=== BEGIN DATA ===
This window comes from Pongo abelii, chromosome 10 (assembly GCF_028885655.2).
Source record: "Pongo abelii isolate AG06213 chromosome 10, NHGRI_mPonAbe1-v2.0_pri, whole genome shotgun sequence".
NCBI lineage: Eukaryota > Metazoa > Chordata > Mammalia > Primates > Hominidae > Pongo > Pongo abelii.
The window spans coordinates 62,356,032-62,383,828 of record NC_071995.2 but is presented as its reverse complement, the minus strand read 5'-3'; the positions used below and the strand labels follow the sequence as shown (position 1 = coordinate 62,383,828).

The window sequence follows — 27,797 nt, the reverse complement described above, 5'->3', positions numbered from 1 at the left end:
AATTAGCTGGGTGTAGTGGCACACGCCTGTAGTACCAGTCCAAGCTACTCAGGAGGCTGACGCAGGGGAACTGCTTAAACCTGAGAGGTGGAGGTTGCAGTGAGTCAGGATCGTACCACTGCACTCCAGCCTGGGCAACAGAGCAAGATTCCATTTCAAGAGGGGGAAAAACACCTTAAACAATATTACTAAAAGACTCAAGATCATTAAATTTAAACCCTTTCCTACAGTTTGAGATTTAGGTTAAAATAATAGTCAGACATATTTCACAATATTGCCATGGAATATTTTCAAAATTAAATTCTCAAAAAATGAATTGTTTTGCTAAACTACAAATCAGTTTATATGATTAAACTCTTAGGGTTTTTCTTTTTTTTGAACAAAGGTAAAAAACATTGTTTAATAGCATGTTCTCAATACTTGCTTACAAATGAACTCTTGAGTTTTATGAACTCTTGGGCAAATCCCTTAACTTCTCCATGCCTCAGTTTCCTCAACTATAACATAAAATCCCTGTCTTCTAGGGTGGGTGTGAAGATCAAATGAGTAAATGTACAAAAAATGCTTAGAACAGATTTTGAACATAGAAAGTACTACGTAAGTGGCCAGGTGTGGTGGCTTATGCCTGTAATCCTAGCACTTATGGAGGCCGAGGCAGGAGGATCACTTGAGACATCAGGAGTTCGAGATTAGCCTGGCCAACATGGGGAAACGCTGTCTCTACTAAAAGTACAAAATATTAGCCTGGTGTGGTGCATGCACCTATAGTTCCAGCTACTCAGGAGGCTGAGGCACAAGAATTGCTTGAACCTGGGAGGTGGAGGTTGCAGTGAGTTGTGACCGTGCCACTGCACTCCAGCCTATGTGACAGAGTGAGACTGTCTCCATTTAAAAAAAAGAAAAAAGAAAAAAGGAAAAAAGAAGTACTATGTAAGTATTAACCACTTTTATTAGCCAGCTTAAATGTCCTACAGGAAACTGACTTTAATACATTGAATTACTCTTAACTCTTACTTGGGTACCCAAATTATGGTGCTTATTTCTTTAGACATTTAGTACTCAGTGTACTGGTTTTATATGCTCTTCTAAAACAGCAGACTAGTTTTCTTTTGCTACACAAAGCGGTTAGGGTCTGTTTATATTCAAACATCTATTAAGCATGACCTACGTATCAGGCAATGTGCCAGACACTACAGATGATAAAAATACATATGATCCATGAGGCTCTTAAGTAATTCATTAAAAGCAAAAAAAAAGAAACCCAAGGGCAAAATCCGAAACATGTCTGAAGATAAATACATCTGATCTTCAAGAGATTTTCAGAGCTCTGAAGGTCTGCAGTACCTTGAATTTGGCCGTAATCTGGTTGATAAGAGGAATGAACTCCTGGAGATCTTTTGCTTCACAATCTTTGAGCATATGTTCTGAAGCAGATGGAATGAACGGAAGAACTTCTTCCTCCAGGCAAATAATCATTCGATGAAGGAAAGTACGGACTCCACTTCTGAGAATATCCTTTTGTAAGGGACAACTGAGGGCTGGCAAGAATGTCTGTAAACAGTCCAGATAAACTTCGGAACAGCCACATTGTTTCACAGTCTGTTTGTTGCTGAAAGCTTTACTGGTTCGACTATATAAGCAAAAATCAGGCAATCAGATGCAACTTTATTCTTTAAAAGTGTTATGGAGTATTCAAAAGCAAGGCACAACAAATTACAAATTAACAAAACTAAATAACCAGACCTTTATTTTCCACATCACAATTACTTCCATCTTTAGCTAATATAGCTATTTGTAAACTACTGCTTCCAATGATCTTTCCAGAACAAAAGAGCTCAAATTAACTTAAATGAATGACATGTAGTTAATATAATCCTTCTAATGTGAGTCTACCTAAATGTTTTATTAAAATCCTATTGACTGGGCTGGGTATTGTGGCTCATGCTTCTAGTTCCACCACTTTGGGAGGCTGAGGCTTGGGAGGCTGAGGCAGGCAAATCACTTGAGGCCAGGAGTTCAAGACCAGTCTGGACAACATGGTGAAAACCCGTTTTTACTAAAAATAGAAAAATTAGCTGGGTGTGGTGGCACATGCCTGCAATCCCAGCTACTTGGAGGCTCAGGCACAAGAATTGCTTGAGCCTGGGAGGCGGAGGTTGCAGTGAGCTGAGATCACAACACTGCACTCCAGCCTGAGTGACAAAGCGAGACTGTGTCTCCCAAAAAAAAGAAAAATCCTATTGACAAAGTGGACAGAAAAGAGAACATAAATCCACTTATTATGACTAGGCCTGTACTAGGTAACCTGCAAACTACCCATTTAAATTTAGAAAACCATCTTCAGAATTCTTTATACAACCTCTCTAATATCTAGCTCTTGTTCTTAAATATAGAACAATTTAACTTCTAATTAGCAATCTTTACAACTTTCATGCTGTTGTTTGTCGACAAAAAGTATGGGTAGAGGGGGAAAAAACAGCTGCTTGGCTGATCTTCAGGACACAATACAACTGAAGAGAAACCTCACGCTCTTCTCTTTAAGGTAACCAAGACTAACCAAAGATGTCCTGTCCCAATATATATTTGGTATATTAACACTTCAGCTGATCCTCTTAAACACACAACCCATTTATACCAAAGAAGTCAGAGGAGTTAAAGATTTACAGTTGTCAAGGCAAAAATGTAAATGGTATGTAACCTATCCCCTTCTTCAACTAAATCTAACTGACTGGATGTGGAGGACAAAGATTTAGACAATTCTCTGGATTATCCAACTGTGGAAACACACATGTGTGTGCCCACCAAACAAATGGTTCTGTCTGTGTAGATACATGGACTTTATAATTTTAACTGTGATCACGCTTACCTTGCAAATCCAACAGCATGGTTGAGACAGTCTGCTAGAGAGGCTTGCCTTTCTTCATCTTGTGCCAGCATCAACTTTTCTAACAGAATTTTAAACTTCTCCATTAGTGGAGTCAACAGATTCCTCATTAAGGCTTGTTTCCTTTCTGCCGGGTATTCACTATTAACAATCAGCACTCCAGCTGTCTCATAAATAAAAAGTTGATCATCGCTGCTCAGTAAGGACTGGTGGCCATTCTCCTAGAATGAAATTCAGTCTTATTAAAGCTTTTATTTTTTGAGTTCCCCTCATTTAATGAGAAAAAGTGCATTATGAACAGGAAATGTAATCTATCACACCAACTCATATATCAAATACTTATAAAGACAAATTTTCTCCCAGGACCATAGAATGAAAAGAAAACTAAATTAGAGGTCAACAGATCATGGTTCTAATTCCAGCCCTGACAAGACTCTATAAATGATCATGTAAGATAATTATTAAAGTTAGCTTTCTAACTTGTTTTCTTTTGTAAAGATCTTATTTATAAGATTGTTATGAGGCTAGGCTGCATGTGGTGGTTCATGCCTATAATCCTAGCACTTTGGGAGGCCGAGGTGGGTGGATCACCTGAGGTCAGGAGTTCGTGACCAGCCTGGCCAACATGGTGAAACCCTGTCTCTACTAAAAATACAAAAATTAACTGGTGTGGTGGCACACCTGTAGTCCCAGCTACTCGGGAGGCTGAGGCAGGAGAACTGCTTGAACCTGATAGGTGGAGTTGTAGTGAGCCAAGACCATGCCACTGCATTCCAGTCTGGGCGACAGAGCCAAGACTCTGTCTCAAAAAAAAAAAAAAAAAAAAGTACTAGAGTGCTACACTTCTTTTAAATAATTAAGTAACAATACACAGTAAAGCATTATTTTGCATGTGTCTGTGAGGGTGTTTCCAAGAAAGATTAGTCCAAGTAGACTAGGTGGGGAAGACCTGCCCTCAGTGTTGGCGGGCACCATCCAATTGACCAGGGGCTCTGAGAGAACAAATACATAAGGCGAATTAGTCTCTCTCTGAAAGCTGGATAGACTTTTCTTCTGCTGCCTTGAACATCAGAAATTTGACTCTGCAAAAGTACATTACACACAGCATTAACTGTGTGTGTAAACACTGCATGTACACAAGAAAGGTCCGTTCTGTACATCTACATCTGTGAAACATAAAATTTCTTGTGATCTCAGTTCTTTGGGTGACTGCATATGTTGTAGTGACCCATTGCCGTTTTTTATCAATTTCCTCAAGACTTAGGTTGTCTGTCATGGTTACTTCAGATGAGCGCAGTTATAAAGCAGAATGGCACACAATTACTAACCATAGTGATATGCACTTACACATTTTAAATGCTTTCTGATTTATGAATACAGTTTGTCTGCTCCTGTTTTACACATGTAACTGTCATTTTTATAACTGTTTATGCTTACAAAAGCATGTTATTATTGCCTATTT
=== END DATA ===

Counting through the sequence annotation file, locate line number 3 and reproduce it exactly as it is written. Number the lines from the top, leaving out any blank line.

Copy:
NCBI lineage: Eukaryota > Metazoa > Chordata > Mammalia > Primates > Hominidae > Pongo > Pongo abelii.